computeruser-computerloser:

No, that is not a kernel log

fleshcoatedtechnology:

This Machine Can Learn About the World Just by Watching It

It’s a possible step on the road to a total surveillance AI like the one in Person of Interest. Researchers from the University of Washington have developed a computer program that teaches itself everything there is to know about any visual concept — without any human supervision.

Open-Source recursive A.I. was once a topic of science fiction and conspiracy, but researchers at the University of Washington and the Allen Institute for Artificial Intelligence in Seattle have developed just that.

A program that can supposedly “teach itself everything about anything” hold serious implications for AI. LEVAN brings to mind the Pentagon’s effort to develop computers that can teach themselves. Revealingly, the research for LEVAN was funded by the U.S. Office of Naval Research, as well as the National Science Foundation.

[x]

(via futurescope)

Our Sun Has a Sister
Megan Garber, theatlantic.com

And it could have hundreds of thousands more of them.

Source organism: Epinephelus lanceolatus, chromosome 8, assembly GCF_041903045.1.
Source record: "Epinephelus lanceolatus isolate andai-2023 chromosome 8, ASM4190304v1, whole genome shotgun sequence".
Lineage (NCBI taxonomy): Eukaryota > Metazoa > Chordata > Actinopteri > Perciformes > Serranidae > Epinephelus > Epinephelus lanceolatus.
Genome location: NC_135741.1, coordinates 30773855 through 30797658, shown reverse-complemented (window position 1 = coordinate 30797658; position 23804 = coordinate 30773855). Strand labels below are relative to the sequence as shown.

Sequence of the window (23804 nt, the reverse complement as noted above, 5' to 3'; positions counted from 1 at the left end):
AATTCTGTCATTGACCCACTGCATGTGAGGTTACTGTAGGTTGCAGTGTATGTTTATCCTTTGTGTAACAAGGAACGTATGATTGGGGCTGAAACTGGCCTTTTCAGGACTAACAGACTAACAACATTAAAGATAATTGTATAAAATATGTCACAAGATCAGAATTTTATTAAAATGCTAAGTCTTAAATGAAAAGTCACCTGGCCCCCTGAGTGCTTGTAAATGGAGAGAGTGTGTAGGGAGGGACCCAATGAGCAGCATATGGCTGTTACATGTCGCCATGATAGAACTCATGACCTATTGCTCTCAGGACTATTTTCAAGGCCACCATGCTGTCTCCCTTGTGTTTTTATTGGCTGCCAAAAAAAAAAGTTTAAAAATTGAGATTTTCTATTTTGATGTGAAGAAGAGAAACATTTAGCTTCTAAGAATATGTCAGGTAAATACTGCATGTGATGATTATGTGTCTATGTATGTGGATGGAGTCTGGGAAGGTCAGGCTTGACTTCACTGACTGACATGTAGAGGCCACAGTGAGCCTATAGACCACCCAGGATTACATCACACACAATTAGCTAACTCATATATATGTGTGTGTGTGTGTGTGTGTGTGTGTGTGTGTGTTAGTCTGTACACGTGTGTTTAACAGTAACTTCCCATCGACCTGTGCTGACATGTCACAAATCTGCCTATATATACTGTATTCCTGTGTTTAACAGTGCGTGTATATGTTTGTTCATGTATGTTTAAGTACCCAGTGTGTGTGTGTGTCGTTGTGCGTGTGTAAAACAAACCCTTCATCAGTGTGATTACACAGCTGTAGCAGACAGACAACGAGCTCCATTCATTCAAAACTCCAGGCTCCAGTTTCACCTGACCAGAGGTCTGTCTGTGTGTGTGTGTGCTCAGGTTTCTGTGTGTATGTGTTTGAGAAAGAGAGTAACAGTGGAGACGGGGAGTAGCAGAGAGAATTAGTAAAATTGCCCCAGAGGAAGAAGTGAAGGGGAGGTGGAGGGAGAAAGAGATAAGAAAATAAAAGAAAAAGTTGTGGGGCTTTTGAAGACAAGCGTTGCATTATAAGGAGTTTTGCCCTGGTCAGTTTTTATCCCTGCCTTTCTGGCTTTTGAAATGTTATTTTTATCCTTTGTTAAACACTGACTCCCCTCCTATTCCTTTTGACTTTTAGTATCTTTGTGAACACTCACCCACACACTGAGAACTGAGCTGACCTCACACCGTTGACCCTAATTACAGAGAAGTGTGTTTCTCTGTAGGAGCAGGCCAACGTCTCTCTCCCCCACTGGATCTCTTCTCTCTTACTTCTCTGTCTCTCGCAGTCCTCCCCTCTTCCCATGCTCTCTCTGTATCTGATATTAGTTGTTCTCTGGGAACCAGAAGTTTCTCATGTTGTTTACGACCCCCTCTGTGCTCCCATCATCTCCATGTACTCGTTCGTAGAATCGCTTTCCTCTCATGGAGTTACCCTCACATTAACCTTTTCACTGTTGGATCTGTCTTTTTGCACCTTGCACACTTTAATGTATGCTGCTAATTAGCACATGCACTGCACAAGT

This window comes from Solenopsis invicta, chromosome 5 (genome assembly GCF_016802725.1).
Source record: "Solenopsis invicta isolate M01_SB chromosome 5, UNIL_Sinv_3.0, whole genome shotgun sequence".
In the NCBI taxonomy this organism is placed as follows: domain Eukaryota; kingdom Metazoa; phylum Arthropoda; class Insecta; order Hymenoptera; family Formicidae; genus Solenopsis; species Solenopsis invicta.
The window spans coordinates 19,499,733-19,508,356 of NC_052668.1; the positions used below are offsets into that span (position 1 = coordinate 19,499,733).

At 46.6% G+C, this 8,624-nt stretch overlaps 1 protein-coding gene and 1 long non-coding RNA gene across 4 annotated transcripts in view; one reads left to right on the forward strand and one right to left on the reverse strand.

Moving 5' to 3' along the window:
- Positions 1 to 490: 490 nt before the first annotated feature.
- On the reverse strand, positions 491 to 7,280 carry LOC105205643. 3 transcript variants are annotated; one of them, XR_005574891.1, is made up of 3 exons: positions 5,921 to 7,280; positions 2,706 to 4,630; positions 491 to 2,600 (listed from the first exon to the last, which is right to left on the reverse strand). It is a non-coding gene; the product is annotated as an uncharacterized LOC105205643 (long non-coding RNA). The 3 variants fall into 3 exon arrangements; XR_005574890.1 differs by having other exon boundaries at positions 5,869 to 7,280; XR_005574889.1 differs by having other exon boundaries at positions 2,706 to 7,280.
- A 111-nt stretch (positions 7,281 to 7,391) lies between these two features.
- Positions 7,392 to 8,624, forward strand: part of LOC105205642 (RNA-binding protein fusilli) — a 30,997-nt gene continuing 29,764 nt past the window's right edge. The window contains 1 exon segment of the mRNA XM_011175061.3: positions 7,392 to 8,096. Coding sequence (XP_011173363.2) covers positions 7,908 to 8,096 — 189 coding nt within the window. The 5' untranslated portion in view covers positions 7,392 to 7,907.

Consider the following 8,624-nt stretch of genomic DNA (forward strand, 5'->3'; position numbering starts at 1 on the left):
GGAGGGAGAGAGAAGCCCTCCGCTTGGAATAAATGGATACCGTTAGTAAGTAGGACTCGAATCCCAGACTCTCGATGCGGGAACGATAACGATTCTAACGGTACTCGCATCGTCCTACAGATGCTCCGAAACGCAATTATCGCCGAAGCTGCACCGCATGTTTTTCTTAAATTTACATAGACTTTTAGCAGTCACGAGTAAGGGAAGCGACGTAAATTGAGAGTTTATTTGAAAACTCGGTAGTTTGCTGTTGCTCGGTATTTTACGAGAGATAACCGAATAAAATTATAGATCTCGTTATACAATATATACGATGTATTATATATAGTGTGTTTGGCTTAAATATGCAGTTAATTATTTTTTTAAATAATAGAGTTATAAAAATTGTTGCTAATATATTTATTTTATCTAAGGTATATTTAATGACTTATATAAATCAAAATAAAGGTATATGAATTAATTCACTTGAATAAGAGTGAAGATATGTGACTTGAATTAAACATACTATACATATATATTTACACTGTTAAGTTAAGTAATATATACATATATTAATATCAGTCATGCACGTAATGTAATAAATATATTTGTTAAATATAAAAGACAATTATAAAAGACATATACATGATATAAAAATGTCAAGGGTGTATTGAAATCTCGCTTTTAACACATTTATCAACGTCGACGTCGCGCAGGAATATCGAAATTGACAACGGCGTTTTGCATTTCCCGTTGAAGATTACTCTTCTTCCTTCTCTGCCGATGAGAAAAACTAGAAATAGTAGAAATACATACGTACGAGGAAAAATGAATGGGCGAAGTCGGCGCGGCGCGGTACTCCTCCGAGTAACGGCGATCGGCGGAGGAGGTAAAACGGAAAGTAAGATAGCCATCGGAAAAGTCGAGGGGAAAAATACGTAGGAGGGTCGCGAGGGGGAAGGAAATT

The ancient Egyp­tians called it Ra. The ancient Greeks called it Helios. The ancient Mayans called it Kinich Ahau. The ancient Ger­mans called it Sól.

Our longest-standing and most deeply…

huffingtonpost:

Space junk problem has scientists eyeing some pretty innovative solutions.
huffingtonpost:

The guide to hand gestures around the world.  huffingtonpost:

The guide to hand gestures around the world.  huffingtonpost:

The guide to hand gestures around the world.  huffingtonpost:

The guide to hand gestures around the world. 

huffingtonpost:

The guide to hand gestures around the world. 

Amazon Workspaces: What lies ahead and beneath?
Brian McCallion, gigaom.com

On the sur­face, Ama­zon’s newly intro­duced Ama­zon Work­Spaces is Desk­top as a Ser­vice. But it may rep­re­sent a strat­e­gy that is actu­al­ly much deep­er than that, and one that could bring whole new cus­tomer seg­ments into the Ama­zon Web…

Big data and the missing “v”
Alain Vandenborne, NGDATA, gigaom.com

Most data has three char­ac­ter­is­tics that busi­ness are con­cerned with — vol­ume, vari­ety and veloc­i­ty. Much time and effort is spent on the con­cept of vol­ume (after all, it’s big data) and even vari­ety (all those data­bas­es for…

Big data and the missing “v”
Alain Vandenborne, NGDATA, gigaom.com

Most data has three char­ac­ter­is­tics that busi­ness are con­cerned with — vol­ume, vari­ety and veloc­i­ty. Much time and effort is spent on the con­cept of vol­ume (after all, it’s big data) and even vari­ety (all those data­bas­es for…